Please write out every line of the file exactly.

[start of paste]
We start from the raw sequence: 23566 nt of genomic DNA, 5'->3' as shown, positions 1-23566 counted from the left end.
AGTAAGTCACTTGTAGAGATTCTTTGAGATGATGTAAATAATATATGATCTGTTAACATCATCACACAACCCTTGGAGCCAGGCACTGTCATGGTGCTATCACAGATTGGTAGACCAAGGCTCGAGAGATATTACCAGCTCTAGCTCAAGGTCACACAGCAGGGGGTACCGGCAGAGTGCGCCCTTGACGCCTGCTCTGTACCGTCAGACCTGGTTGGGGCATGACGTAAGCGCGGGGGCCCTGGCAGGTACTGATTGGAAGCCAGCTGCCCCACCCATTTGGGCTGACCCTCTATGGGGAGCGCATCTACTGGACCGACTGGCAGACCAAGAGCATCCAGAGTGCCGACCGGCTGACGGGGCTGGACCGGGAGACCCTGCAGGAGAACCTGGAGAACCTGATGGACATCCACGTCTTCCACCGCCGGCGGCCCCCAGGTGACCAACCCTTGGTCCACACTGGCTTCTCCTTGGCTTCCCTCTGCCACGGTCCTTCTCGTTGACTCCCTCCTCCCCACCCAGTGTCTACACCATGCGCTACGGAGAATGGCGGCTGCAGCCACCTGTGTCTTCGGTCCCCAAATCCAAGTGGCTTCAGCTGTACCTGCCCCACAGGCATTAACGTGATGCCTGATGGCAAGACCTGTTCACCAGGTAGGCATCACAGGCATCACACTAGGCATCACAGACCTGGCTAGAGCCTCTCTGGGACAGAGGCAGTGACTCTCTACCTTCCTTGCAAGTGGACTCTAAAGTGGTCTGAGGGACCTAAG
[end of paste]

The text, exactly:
We start from the raw sequence: 23566 nt of genomic DNA, 5'->3' as shown, positions 1-23566 counted from the left end.
AGTAAGTCACTTGTAGAGATTCTTTGAGATGATGTAAATAATATATGATCTGTTAACATCATCACACAACCCTTGGAGCCAGGCACTGTCATGGTGCTATCACAGATTGGTAGACCAAGGCTCGAGAGATATTACCAGCTCTAGCTCAAGGTCACACAGCAGGGGGTACCGGCAGAGTGCGCCCTTGACGCCTGCTCTGTACCGTCAGACCTGGTTGGGGCATGACGTAAGCGCGGGGGCCCTGGCAGGTACTGATTGGAAGCCAGCTGCCCCACCCATTTGGGCTGACCCTCTATGGGGAGCGCATCTACTGGACCGACTGGCAGACCAAGAGCATCCAGAGTGCCGACCGGCTGACGGGGCTGGACCGGGAGACCCTGCAGGAGAACCTGGAGAACCTGATGGACATCCACGTCTTCCACCGCCGGCGGCCCCCAGGTGACCAACCCTTGGTCCACACTGGCTTCTCCTTGGCTTCCCTCTGCCACGGTCCTTCTCGTTGACTCCCTCCTCCCCACCCAGTGTCTACACCATGCGCTACGGAGAATGGCGGCTGCAGCCACCTGTGTCTTCGGTCCCCAAATCCAAGTGGCTTCAGCTGTACCTGCCCCACAGGCATTAACGTGATGCCTGATGGCAAGACCTGTTCACCAGGTAGGCATCACAGGCATCACACTAGGCATCACAGACCTGGCTAGAGCCTCTCTGGGACAGAGGCAGTGACTCTCTACCTTCCTTGCAAGTGGACTCTAAAGTGGTCTGAGGGACCTAAG